an exposure risk. These containers require
                               careful handling until they can be
                               decontaminated by methods such as
                               autoclaving or incineration.




To handle an infectious waste bag, grasp
and lift the bag by its top. If an infectious
waste bag develops a leak or a tear, contact
your supervisor immediately.
      Bloodborne Pathogens
Never discard needles, syringes, blades, or other
sharp objects directly into waste bags because of
the high puncture risk. Instead, place them in an
approved, puncture-resistant, leak-proof sharps
container that is labeled or color coded red by the
supplier.

Use the approved sharps container for all sharp
items, even those free of pathogens. Never reach
inside, and be sure to replace containers when
about three-fourths full. Overfilling containers is
hazardous.

Contaminated laundry and linens should be placed
in designated bags provided by DACC for safe
collection and decontamination.
     Bloodborne Pathogens
A sharps container is?

A.   Safe to use when more than three-fourths full.

B.   Any rigid container you can find.

C.   Leak-proof, puncture-resistant, and
     properly labeled by the supplier.

D.   Optional for labs using
     uncontaminated sharps.



                                              The answer is…
   Bloodborne Pathogens
C. Leak-proof, puncture-resistant, and
   properly labeled by the supplier.
      Bloodborne Pathogens
                      Accidental Exposures

Earlier in the program, it was mentioned that most
occupational exposures to pathogens occur
accidentally from needle sticks, injuries from sharp
instruments, splashes onto mucous membranes of
the face, or contact with broken skin.

If your skin is cut or punctured while
handling potentially infectious materials:

    encourage the wound to bleed
    flush with water
    apply antiseptic

Then notify your supervisor, and immediately seek medical attention.
      Bloodborne Pathogens
If you receive a splash to the face or any other unprotected skin:




    flush well at the nearest sink or
     eyewash fountain
    notify your supervisor
    seek medical attention
   Bloodborne Pathogens
DACC has developed a Bloodborne Pathogens Exposure Control Plan
            (available in the DACC Safety and Procedures Plan)
      that outlines how to report an exposure incident, where to
go to receive an immediate medical evaluation, and what services are
 available for follow-up care. Review the Exposure Control Plan so
              that you know what to do in an emergency.
      Bloodborne Pathogens
If handled properly, accidental spills of potentially infectious materials
onto environmental surfaces need not result in personal exposure.
Employ the following cleanup procedure…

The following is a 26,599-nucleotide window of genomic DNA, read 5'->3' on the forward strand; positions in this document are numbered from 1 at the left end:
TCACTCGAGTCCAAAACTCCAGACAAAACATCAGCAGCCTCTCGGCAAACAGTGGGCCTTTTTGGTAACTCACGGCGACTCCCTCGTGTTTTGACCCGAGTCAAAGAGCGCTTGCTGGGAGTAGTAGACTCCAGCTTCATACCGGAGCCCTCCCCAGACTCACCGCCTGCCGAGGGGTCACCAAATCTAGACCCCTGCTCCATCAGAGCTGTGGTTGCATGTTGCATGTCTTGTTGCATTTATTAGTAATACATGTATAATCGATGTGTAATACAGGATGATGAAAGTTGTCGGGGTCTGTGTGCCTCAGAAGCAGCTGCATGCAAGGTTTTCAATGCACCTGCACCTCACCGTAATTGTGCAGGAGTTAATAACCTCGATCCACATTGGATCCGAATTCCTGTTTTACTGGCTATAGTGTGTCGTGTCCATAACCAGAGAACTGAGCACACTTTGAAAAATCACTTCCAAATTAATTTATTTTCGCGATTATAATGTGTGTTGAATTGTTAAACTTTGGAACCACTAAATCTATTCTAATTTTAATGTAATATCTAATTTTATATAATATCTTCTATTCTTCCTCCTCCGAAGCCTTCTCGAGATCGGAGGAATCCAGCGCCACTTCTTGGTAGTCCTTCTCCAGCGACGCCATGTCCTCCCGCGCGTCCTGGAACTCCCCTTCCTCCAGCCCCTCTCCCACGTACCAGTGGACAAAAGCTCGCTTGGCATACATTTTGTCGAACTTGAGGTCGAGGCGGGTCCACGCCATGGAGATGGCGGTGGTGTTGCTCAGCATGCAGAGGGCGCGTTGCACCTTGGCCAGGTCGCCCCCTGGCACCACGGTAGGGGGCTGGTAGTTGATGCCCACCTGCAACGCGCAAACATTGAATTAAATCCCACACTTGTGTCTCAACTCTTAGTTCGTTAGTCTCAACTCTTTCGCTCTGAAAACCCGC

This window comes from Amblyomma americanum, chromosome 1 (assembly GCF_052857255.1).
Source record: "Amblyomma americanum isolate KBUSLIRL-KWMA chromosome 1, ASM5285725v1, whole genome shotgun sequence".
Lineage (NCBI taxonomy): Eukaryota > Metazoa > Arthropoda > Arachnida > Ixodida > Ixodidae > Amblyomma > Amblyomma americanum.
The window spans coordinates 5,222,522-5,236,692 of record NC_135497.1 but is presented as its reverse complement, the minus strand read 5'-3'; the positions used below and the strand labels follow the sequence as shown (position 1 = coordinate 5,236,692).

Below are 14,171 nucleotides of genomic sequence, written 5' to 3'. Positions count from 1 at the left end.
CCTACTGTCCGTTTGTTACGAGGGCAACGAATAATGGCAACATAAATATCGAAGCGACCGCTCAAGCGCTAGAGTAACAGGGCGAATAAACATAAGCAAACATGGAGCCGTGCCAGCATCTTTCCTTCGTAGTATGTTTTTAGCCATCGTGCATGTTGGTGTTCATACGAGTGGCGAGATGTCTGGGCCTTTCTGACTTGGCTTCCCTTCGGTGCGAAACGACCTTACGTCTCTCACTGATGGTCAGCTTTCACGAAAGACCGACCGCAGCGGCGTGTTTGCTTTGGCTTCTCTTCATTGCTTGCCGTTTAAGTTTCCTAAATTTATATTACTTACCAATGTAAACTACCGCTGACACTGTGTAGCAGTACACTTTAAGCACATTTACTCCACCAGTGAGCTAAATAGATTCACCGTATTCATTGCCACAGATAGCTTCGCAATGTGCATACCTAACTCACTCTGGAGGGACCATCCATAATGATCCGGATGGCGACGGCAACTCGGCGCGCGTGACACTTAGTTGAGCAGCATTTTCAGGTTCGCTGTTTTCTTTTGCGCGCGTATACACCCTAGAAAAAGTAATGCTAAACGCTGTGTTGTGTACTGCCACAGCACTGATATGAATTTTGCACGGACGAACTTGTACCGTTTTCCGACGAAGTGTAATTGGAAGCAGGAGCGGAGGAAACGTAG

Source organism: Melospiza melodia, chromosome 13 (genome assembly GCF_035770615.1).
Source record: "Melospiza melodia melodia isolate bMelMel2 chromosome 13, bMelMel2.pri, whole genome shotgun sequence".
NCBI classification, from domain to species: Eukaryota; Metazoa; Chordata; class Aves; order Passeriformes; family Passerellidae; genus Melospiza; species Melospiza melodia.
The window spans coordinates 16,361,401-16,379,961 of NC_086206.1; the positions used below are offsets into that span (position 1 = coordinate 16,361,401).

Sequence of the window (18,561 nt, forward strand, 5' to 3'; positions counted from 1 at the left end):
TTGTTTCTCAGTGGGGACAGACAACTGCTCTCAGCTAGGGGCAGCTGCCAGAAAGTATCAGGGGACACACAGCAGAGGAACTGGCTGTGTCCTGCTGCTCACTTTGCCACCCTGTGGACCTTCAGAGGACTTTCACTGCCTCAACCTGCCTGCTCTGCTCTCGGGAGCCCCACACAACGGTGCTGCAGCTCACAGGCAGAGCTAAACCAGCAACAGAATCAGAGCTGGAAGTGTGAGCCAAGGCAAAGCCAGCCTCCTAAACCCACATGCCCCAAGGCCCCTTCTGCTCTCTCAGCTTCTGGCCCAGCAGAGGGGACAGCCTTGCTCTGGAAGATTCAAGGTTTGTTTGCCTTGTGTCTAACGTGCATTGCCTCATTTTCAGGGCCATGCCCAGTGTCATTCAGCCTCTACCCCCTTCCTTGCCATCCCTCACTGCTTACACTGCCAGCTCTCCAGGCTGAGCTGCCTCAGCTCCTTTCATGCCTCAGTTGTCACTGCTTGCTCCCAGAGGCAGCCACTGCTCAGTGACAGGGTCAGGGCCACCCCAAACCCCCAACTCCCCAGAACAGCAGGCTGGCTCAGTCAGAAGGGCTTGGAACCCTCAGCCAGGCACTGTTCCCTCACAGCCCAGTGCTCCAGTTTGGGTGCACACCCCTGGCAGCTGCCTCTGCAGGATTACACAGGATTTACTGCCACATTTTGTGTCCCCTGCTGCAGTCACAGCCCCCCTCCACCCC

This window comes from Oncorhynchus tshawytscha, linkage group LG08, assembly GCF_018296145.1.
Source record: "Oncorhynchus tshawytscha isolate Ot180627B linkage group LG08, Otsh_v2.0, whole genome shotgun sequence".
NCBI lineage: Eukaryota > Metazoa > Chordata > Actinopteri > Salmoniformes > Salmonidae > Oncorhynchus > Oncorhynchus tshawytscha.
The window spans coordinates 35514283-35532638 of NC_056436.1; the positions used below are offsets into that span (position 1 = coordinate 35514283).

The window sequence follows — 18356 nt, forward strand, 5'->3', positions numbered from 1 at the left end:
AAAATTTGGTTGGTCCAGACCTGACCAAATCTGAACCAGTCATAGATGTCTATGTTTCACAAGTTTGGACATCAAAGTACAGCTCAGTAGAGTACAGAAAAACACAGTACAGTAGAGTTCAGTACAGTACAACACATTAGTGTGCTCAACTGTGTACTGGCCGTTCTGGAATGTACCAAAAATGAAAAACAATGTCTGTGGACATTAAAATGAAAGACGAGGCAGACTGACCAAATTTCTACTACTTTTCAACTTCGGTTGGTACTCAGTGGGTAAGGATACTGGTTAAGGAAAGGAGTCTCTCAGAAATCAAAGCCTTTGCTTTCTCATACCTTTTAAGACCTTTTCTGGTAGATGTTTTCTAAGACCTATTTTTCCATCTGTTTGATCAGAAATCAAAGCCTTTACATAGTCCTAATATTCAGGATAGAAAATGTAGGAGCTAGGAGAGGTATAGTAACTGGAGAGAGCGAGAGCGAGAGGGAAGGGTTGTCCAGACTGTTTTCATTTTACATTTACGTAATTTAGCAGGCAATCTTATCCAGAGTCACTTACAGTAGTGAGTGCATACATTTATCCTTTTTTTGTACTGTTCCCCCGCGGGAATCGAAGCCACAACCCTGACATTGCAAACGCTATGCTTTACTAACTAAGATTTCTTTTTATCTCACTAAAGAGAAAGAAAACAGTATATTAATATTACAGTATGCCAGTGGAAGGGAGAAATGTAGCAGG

Immediately decontaminate the surface area;

    Place paper towels over the spill;
    Gently pour a disinfectant on the towels;
    And allow the area to soak for about 10
     minutes before cleanup.

If broken glass or other sharp equipment is
involved, scoop up the material with a dust
pan or cardboard to avoid the risk of injury.
Place materials in a puncture-resistant
container and then in a biohazard bag.
     Bloodborne Pathogens
Some spills require special cleanup techniques. If a spill of pathogenic
material transmitted through inhalation occurs…


    leave the room
    close the doors
    restrict access
    immediately call Campus Security
     (dial 888)



Other accidental spills might involve the release of hazardous chemicals
or materials along with pathogens. If such a situation occurs, be sure to
report this additional information when you call Campus Security.
     Bloodborne Pathogens
Emergency situations such as needle sticks, spills, or
splashes of infectious material?

A.   Don't happen in my building.

B.   Are of little concern if I have had
     a tetanus shot.

C.   Need not be reported until
     someone gets sick.

D.   Should be planned for in advance so the appropriate
     response can be initiated promptly.




                                                           The answer is…
   Bloodborne Pathogens

D. Should be planned for in advance so
   the appropriate response can be
   initiated promptly.
     Bloodborne Pathogens
This program has covered exposure control strategies that include the
use of:



   universal precautions
   vaccination
   good personal work habits
   containment
   personal protective equipment
   decontamination
   emergency procedures for accidental exposures
   Bloodborne Pathogens
If you have any questions or concerns, please contact your
          immediate supervisor or Rebecca Schlecht.

   Rebecca Schlecht can be reached at 217.443.8756 or
                    schlecht@dacc.edu